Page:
Educating Citizens for a Global Era
How to inculcate new citizens with shared national values, without marginalizing minority cultures? The answer, according to James Banks, is at least in part to focus on values of tolerance and inclusion.
At TC’s annual Tisch Lecture this past fall, Banks—the Kerry and Linda Killinger Professor of Diversity Studies and Director of the Center for Multicultural Education at the University of Washington—argued against what he called the prevailing “liberal assimilationist” model of citizenship education, which he said requires people to give up their cultural identities in order to fully participate in civil society. Under a multicultural model, he said, minority groups and their cultures would be viewed as enriching instead of threatening to the mainstream.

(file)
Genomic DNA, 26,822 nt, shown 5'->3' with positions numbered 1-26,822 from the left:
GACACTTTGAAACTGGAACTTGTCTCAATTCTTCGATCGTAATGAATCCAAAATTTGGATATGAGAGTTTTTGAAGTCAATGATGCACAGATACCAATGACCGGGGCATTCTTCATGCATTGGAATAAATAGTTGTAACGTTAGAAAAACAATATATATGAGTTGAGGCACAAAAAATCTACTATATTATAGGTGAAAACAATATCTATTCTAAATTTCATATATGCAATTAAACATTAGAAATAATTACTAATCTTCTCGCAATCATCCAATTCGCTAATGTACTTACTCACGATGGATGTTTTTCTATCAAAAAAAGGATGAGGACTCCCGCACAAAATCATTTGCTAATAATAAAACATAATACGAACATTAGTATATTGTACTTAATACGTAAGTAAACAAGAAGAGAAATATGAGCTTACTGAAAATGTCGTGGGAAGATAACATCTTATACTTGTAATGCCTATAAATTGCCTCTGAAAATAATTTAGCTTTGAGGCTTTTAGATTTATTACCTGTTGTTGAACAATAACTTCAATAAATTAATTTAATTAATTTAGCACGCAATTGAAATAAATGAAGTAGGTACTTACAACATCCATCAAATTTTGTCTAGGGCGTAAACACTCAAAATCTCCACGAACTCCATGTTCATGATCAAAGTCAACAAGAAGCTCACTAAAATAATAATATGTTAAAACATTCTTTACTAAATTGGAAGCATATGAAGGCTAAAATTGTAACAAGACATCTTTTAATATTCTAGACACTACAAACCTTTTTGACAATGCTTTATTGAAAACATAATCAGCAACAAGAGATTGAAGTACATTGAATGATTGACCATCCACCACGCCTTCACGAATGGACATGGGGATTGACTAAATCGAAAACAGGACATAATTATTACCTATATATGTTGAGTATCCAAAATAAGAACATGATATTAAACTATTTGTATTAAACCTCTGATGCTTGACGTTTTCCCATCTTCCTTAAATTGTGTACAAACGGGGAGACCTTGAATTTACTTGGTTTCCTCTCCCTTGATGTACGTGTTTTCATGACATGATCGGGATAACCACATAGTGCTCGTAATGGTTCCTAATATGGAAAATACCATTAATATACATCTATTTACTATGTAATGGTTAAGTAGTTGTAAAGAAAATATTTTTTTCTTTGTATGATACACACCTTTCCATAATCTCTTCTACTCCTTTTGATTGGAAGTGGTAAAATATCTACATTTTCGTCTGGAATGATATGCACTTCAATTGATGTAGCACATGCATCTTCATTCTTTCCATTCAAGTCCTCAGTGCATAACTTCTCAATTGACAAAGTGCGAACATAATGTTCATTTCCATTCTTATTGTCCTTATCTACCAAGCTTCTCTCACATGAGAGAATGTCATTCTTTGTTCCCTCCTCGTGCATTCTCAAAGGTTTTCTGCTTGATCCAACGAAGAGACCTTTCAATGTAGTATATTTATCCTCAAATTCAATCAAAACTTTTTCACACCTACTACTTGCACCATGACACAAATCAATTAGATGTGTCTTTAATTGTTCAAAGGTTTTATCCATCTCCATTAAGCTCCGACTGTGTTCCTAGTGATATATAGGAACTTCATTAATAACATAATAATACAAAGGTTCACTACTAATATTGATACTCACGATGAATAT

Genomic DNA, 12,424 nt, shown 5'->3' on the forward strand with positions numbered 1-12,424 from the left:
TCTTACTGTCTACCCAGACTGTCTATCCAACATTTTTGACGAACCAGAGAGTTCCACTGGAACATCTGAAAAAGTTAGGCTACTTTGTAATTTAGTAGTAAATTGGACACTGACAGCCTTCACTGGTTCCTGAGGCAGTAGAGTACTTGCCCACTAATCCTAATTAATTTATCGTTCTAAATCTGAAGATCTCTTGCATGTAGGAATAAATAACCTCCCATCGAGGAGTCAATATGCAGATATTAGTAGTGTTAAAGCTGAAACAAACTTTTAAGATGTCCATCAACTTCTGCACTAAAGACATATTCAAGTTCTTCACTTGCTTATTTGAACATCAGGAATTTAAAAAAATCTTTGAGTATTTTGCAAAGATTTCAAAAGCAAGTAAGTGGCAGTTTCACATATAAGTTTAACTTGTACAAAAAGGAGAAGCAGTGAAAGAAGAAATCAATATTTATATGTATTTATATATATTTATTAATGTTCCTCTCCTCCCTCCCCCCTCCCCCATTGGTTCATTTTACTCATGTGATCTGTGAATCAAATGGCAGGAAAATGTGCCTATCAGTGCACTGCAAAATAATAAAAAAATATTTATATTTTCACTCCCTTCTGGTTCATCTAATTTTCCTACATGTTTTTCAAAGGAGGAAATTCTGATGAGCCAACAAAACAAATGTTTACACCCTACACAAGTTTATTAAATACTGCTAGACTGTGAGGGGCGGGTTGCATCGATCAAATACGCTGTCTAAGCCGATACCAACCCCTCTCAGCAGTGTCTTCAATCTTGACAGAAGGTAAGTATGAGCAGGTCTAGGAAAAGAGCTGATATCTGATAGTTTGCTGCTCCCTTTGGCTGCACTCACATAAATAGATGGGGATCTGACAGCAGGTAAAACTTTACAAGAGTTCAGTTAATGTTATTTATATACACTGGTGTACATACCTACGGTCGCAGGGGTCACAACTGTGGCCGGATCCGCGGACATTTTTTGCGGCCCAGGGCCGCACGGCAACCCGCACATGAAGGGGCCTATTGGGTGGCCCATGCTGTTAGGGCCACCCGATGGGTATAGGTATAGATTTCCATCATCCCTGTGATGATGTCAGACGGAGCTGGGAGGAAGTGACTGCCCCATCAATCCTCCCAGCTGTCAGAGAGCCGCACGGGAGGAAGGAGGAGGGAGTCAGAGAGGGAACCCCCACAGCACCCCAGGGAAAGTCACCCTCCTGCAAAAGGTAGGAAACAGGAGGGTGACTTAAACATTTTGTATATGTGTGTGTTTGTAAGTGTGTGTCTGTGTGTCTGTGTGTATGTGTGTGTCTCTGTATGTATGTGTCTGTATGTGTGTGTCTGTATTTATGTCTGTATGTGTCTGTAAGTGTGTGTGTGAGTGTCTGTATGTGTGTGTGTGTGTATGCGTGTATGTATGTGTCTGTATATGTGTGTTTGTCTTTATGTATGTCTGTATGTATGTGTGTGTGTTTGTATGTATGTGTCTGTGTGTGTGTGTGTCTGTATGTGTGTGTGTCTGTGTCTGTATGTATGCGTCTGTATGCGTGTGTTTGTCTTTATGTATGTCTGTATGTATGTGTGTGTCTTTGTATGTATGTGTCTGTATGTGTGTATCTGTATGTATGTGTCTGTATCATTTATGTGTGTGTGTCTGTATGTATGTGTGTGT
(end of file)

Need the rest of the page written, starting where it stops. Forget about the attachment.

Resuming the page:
What form would such citizenship take? Banks would require students to do more than simply memorize facts about their form of government. The new system would instead demand that both teachers and students learn to recognize and fight racism. New teaching materials would preserve diverse ethnic and cultural perspectives and ensure that students from diverse backgrounds enjoy equal status in the classroom.
The result would be citizens, both new and longstanding, who are equipped with the knowledge, skills and values to challenge inequality throughout the world and create just and democratic multicultural societies.
Banks is considered one of the founders of the multicultural education fields. His books—including Diversity and Citizenship Education: Global Perspectives, which examines the tension between a unified political culture and a racially and ethnically diverse society in 12 nations—have a powerful influence in public schools, colleges and universities worldwide. Banks is the editor of the Multicultural Education Series at Teachers College Press and is also editing The Routledge International Companion to Multicultural Education (Routledge, 2009).
Published Tuesday, Apr. 1, 2008